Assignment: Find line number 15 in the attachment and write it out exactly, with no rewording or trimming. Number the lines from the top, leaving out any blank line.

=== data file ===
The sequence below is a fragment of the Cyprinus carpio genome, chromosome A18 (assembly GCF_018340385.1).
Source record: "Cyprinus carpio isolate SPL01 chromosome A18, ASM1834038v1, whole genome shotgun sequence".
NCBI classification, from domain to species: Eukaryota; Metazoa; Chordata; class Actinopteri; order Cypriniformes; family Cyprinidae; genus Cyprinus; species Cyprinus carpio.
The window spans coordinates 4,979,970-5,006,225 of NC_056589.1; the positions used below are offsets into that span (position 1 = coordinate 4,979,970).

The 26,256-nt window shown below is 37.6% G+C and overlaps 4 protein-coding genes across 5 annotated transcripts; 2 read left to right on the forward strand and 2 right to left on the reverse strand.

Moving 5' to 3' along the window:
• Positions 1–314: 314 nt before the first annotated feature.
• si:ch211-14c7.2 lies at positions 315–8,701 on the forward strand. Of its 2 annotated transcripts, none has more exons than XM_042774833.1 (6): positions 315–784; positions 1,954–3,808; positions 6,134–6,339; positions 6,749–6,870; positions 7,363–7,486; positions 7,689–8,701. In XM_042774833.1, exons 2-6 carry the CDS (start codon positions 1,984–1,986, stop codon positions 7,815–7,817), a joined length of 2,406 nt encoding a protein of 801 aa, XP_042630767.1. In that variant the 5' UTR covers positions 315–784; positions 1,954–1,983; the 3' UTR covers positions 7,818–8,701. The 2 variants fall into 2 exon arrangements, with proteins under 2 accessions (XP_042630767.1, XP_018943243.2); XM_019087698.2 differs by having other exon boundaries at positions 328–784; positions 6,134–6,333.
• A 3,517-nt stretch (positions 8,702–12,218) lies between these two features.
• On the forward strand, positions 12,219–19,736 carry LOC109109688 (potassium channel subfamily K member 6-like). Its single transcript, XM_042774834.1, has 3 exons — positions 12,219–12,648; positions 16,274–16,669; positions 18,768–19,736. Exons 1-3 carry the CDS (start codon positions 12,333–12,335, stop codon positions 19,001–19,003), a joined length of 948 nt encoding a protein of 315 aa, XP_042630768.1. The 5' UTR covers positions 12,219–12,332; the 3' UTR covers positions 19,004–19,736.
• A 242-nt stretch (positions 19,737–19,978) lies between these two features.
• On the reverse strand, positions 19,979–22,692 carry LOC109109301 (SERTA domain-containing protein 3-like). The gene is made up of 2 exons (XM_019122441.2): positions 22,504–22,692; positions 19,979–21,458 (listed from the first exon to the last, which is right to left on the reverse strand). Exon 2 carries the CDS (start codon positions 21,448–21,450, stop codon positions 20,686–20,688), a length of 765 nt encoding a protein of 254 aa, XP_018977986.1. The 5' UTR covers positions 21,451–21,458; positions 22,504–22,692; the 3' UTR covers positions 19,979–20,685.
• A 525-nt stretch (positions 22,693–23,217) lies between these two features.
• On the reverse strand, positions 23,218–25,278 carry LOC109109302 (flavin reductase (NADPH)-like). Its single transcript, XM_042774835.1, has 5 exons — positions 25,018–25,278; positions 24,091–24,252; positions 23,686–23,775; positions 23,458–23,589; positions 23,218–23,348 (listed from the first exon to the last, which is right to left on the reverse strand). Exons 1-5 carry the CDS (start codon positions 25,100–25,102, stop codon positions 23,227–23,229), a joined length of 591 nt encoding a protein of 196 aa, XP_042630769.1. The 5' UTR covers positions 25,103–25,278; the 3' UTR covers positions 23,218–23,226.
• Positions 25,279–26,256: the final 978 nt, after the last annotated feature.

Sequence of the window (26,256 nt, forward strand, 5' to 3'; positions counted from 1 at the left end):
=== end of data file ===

• Positions 25,279–26,256: the final 978 nt, after the last annotated feature.